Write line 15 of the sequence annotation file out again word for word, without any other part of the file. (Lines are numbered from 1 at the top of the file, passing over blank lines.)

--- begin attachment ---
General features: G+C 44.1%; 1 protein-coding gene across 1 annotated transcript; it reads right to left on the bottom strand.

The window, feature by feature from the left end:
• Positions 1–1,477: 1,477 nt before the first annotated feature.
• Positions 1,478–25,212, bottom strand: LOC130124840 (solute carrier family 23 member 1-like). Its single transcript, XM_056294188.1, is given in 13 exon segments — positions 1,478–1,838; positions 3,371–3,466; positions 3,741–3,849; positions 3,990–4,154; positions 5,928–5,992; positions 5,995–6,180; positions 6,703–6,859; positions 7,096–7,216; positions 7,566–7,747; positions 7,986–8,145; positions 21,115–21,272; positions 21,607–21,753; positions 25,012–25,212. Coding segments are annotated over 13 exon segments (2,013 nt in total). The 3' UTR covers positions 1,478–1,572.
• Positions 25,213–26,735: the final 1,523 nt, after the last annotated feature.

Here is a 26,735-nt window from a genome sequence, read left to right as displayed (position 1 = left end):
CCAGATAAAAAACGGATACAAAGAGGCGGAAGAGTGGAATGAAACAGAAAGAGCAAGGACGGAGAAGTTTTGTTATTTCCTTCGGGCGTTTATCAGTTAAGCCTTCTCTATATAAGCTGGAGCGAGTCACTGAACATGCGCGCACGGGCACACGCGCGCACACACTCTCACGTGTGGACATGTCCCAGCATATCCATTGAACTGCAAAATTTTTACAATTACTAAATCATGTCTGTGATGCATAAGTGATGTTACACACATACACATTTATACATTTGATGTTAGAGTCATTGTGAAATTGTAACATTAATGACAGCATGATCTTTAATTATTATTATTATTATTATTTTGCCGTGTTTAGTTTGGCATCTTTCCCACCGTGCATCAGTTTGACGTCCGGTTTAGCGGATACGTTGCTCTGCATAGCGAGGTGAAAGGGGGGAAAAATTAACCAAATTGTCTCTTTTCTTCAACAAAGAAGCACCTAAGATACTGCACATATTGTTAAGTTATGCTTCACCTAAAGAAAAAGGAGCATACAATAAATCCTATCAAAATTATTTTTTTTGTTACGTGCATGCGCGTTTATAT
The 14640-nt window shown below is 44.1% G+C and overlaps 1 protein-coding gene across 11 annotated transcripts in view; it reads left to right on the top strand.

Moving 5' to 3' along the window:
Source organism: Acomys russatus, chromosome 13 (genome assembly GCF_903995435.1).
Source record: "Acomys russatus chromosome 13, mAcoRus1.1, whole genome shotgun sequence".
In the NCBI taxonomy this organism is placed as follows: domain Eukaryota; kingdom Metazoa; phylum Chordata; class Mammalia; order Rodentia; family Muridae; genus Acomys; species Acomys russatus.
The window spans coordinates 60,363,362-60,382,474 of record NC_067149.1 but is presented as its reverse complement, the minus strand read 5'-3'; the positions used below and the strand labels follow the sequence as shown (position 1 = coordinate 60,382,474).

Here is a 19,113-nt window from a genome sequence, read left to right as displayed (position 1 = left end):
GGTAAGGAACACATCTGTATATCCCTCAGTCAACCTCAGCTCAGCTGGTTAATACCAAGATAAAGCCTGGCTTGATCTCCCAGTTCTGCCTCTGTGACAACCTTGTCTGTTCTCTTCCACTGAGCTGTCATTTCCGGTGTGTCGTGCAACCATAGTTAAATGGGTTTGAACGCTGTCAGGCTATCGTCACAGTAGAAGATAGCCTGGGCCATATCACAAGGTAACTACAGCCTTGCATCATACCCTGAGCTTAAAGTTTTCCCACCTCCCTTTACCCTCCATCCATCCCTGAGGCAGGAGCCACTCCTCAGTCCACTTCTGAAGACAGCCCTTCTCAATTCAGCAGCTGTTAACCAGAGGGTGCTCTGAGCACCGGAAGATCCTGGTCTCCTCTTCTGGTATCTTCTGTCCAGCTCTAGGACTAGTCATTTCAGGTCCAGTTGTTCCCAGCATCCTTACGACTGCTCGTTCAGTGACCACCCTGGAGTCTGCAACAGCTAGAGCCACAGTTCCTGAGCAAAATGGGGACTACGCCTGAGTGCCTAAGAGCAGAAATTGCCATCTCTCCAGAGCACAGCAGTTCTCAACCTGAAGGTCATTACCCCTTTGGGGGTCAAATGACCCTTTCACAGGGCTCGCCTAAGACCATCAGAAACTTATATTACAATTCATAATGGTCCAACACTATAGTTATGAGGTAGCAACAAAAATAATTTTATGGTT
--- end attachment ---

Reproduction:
GGTAAGGAACACATCTGTATATCCCTCAGTCAACCTCAGCTCAGCTGGTTAATACCAAGATAAAGCCTGGCTTGATCTCCCAGTTCTGCCTCTGTGACAACCTTGTCTGTTCTCTTCCACTGAGCTGTCATTTCCGGTGTGTCGTGCAACCATAGTTAAATGGGTTTGAACGCTGTCAGGCTATCGTCACAGTAGAAGATAGCCTGGGCCATATCACAAGGTAACTACAGCCTTGCATCATACCCTGAGCTTAAAGTTTTCCCACCTCCCTTTACCCTCCATCCATCCCTGAGGCAGGAGCCACTCCTCAGTCCACTTCTGAAGACAGCCCTTCTCAATTCAGCAGCTGTTAACCAGAGGGTGCTCTGAGCACCGGAAGATCCTGGTCTCCTCTTCTGGTATCTTCTGTCCAGCTCTAGGACTAGTCATTTCAGGTCCAGTTGTTCCCAGCATCCTTACGACTGCTCGTTCAGTGACCACCCTGGAGTCTGCAACAGCTAGAGCCACAGTTCCTGAGCAAAATGGGGACTACGCCTGAGTGCCTAAGAGCAGAAATTGCCATCTCTCCAGAGCACAGCAGTTCTCAACCTGAAGGTCATTACCCCTTTGGGGGTCAAATGACCCTTTCACAGGGCTCGCCTAAGACCATCAGAAACTTATATTACAATTCATAATGGTCCAACACTATAGTTATGAGGTAGCAACAAAAATAATTTTATGGTT